ARVIAT, Nunavut - A Nunavut judge is asking why a mother convicted of repeatedly telling her daughter to kill herself was allowed continued contact with the girl as well as custody of her own infant son.
"The nature of this offence is simply beyond the comprehension of right-thinking people," wrote Justice Susan Cooper in her decision, which was released this week. "It is only through luck and the work of medical and mental health professionals that the daughter is alive today."
But a Nunavut official defended social workers, saying it's tough to keep people from seeing each other in small, isolated communities with tight kinships.
The 38-year-old mother, known only as L.P., was found guilty Jan. 31 in Arviat, Nunavut, of counselling her 17-year-old daughter to commit suicide.
Cooper's judgment says the mother repeatedly told her daughter that she did not want her and that the girl should kill herself.
"Her daughter took the comments to heart," wrote Cooper.
The daughter made several attempts to take her life, including at least two immediately after her mother said she should. At least once, she had to be flown south for medical treatment.
L.P.'s statements came to light after her daughter revealed them to a mental health worker, the judgment reads. L.P. was arrested and the daughter and her one-year-old brother were taken by social workers to a family member.
L.P.'s common-law husband of three years was already in custody at the time of her arrest.
The mother was released until her trial under a court order to have no contact with her daughter.
However, Cooper notes in her judgment that not only did L.P. and her daughter visit daily, but the little boy was returned to her care.
"The court has been advised that the daughter 'feels safe' when she has these visits, but this is quite different from the visits being in her best interests," wrote Cooper. "It would seem that, absent a psychiatric assessment supporting reconciliation, such contact is risky.
"While the boy's physical health might not be at risk, it is difficult to be as confident with respect to his mental and emotional health."
The judgment says L.P. suffers from "intellectual limitations" and may have had her own mental health problems.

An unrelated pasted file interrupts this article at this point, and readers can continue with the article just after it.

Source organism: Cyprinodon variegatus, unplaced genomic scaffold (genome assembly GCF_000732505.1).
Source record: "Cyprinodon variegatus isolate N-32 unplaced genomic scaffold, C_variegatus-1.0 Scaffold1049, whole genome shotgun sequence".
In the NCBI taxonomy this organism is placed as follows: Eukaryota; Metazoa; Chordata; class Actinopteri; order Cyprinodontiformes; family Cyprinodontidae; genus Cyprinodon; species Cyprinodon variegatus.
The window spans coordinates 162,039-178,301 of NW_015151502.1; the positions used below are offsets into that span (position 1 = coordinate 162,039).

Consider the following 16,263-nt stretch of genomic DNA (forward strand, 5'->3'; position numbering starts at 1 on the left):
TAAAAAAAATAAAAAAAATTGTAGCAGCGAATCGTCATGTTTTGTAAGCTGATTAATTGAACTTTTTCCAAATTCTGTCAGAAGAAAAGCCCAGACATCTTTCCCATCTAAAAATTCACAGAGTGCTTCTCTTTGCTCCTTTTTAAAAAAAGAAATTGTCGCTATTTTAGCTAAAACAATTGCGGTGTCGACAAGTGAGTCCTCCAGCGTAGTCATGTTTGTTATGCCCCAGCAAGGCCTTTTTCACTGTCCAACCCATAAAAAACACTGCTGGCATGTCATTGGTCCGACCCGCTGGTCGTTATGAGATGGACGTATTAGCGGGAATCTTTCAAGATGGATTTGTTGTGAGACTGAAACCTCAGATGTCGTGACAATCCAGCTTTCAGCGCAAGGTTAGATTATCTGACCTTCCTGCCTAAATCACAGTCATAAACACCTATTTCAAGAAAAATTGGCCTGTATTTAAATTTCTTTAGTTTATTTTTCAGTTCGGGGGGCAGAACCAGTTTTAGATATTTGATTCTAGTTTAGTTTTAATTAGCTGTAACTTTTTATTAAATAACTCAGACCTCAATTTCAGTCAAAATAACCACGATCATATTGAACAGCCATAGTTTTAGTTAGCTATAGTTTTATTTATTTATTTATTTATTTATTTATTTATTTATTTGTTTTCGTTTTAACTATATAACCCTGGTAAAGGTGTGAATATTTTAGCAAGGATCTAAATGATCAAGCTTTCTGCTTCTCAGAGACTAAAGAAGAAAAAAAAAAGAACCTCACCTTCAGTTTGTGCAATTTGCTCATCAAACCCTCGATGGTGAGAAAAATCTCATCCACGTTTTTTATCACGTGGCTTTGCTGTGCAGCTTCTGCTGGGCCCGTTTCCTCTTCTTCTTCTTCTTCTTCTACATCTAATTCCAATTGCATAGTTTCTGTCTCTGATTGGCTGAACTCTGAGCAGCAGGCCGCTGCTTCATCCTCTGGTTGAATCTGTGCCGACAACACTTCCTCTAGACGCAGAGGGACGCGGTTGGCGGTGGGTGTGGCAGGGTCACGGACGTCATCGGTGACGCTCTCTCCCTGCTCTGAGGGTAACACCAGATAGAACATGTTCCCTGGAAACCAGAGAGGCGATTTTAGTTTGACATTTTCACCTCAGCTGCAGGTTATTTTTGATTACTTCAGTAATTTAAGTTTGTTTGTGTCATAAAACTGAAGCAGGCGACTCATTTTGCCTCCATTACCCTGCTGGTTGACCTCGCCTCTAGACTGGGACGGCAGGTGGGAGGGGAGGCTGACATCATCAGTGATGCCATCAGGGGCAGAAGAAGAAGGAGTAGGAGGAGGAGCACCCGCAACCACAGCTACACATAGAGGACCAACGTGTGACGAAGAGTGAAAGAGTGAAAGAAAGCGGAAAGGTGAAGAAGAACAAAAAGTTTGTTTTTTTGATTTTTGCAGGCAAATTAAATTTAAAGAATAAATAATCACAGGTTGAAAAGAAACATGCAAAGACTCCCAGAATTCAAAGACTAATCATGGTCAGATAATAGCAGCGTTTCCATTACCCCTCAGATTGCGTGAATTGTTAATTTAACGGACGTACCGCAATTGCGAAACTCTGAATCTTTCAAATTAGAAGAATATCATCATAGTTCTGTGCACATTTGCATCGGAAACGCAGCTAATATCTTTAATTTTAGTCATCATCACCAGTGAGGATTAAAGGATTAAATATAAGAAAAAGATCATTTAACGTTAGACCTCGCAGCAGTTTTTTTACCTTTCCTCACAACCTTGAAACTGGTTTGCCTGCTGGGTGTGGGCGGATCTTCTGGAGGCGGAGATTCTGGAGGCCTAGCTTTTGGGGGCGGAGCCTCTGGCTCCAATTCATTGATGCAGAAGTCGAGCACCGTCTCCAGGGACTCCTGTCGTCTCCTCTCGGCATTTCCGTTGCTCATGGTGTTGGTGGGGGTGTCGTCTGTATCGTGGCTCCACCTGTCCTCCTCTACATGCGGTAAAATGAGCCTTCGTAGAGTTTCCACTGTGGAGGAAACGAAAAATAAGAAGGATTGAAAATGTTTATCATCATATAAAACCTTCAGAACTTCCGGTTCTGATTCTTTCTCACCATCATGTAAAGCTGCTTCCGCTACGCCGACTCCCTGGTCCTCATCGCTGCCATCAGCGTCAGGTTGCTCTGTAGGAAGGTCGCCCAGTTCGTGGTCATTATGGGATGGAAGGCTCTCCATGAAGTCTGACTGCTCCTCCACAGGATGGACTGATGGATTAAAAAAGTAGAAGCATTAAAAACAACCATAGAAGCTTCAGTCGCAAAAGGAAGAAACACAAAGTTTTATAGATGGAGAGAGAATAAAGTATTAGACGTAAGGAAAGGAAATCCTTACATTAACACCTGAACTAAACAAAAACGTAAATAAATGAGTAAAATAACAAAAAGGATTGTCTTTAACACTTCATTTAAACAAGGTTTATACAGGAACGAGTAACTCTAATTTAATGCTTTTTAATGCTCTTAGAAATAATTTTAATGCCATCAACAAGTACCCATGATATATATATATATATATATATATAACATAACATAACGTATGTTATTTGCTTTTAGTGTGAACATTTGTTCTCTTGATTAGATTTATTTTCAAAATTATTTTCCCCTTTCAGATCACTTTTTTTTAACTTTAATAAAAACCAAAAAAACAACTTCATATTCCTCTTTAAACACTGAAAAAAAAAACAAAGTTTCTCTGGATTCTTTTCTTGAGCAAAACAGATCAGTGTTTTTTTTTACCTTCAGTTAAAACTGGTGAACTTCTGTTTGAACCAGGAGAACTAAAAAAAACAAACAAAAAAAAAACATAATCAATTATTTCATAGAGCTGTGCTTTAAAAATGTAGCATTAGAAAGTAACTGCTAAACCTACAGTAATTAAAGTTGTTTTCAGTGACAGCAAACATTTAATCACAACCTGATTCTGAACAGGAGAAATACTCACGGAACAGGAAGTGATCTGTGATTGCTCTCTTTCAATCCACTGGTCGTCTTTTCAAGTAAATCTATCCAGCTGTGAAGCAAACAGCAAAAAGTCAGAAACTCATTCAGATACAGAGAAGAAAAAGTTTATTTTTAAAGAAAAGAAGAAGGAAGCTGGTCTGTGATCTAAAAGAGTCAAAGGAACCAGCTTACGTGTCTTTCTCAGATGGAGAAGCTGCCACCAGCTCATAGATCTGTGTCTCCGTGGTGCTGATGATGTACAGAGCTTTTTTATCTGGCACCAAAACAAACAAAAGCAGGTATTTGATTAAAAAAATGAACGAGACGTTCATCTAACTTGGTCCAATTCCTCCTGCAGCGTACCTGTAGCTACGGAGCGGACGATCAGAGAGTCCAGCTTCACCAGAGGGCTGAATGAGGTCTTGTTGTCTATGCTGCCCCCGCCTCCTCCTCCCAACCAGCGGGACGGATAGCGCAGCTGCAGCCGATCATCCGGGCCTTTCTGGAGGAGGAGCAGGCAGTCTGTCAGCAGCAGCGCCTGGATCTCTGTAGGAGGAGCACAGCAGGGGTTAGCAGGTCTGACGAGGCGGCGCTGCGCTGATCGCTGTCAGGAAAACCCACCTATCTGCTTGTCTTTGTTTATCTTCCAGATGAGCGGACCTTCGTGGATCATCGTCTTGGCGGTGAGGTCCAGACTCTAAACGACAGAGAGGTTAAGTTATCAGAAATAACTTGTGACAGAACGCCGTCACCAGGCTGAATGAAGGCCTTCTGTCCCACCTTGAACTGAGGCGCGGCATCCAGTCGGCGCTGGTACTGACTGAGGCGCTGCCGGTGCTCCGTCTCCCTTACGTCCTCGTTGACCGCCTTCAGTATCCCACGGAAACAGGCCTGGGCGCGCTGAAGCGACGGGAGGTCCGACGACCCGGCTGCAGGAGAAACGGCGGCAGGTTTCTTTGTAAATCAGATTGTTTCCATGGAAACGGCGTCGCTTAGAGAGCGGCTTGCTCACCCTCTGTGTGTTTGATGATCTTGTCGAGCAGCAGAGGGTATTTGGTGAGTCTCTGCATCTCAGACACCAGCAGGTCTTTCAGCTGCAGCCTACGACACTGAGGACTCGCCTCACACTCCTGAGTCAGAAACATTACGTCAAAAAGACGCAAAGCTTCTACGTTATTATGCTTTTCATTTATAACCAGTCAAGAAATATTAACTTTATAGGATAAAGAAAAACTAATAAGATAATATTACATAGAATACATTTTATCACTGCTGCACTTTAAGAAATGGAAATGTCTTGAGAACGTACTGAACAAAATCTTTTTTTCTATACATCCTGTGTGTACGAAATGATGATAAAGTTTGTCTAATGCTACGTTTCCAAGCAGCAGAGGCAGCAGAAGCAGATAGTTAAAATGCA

Cooper directly criticized social services for letting the mother and daughter reunite.
"They should not have turned a blind eye to, let alone facilitated, the breach of a court order."
That's not what happened, said Peter Dudding, director of social programs for the Department of Health and Social Services.
"The worker in this situation has done everything in their power to respect and obey the court order," he said. "In a small town of 2,800 people, the likelihood of people seeing each other is probably pretty good."
Cooper's judgment also provides some context to the tragic case, pointing out suicide rates in Nunavut are 10 to 12 times the national average.
Jenny Tierney, director of the Iqaluit-based suicide prevention group Embrace Life, said the case demonstrates the need for a holistic approach to the territory's considerable mental health challenges. Nunavut's high suicide rate is accompanied by similarly high rates of child sexual abuse and substance abuse.
"These issues aren't really being addressed in a co-ordinated manner the way they should be."
She said groups such as hers —working with Inuit organizations, RCMP and government staff — are making progress. She said suicide is being more openly discussed, people are taking suicide recognition and intervention training, and prevention initiatives are happening in Nunavut's far-flung communities.
Dudding said suicide prevention is his department's top priority.
He said there are many more mental health workers based in the territory's small communities. Those workers and RCMP officers are now able to share information with each other when someone in a community is showing signs of distress.
His department will soon split and one offshoot will be a Department of Family Services with a major focus on parenting education.
"(There is) an enormous need for parenting education, practical family support kind of work, in order to help address and deal with these things in a preventative kind of way rather than reacting to the crises.
"That's the biggest nut to crack in all of this."
Still, there's no quick fix.
"It is going to take a long time," Tierney said. "We're not going to see it five years from now, we're not going to see it 10 years from now. But hopefully, we are going to see gradual changes."
Cooper sentenced L.P. to five days in jail with two years probation, including counselling and parenting assessment. She is to have no contact with her daughter without the express approval of both her probation officer and social services.
"The circumstances before the court are profoundly sad," the judge wrote.
— By Bob Weber in Edmonton